Craft Expert Calls for Protection of Historic Lacquer-carving Art

August 10, 2017
Editor: Alice Shang
Craft Expert Calls for Protection of Historic Lacquer-carving Art

Wang Wenwen [Provided by Xinhua]

 

Expert lacquerware carver Wang Wenwen recently explained in an interview why she thinks innovation is so important in protecting the ancient craft.

Lacquerware carving is one of the most famous traditional crafts in Beijing, where it is listed as a national-level intangible cultural heritage.

To make a single product, she has to apply hundreds of layers of lacquer before the object is finally carved. All in all, there can be up to 20 steps in the manufacturing process.

The arthas been used for royal decorations and State gifts due to its elegant modeling, pleasing figuration and lustrous color.

Yet, this opulent craft is endangered in modern China.

Wang says, "There are only around 20 Beijing lacquer carving experts in the country."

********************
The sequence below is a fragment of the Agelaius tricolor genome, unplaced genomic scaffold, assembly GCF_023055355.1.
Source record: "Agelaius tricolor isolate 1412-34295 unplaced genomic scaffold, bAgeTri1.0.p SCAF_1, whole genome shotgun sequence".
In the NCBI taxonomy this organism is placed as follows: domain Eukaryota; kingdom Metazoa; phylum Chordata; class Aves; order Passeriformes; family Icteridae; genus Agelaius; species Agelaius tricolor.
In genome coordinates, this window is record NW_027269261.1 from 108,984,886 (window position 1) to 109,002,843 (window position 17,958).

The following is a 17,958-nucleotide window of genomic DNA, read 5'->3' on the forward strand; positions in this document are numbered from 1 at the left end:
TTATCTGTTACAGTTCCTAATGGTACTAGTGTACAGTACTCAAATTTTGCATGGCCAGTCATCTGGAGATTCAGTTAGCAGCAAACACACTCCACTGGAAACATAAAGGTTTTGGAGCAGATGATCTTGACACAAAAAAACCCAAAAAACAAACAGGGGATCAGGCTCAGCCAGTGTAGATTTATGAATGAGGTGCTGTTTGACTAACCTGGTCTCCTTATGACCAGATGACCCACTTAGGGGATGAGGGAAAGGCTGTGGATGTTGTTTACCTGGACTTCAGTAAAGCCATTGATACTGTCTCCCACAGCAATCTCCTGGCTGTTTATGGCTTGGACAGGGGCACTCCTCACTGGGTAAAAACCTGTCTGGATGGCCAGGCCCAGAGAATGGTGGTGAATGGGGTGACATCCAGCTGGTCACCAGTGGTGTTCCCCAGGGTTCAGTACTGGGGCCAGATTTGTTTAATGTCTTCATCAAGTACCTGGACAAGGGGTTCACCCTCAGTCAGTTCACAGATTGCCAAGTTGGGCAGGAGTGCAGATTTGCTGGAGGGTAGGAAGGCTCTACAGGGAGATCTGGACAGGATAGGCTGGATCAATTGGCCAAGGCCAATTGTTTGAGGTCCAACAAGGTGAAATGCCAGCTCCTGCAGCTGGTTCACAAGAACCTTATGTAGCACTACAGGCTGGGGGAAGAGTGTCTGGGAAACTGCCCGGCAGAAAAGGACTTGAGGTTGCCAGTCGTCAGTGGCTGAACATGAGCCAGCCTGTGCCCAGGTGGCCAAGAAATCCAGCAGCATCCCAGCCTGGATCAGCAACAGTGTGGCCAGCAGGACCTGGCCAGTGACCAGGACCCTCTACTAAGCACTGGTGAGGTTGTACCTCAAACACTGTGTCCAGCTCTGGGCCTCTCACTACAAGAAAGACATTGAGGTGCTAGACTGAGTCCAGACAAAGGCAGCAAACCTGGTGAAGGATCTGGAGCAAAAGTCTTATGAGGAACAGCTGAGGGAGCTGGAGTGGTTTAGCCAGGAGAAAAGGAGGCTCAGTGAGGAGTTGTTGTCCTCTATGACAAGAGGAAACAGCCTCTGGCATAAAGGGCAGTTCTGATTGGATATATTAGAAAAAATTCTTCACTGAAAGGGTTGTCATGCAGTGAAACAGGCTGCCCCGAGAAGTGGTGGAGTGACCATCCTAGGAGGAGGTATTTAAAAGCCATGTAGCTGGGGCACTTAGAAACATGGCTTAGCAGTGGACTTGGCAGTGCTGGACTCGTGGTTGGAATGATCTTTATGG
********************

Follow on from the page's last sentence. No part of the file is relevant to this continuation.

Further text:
Several reasons contributed to its demise, including increasingly expensive raw materials, complicated procedures, high startup costs and conflicts between traditional small workshops and big firms.

To save this legacy, Wang said, "Innovation must be derived from inheritance. The craft itself is the most important thing to protect."

She believes that the craft as passed down from the history is highly advanced and should be preserved.

In addition, she emphasizes the importance of using new materials and new skills to produce innovations.

To make visually pleasing products, it is necessary to improve the craftspersons’ "ability and aesthetic sense," according to Wang.

The government-backed program Intangible Cultural Heritage Inheritor Training Plan (2016-2020) was launched in Tsinghua University last July.

Masters from various segments of life were selected to explore how to protect and revive the dying art.

Wang also stressed the urgency to popularize knowledge of lacquerware. She says: "At least that way we let the public know what it is and how it is made."

The company she is working for currently has built a Chinese modern carved lacquerware museum and a showroom to exhibit finished products alongside videos.

(Source:Xinhua/Translated and edited by Women of China)

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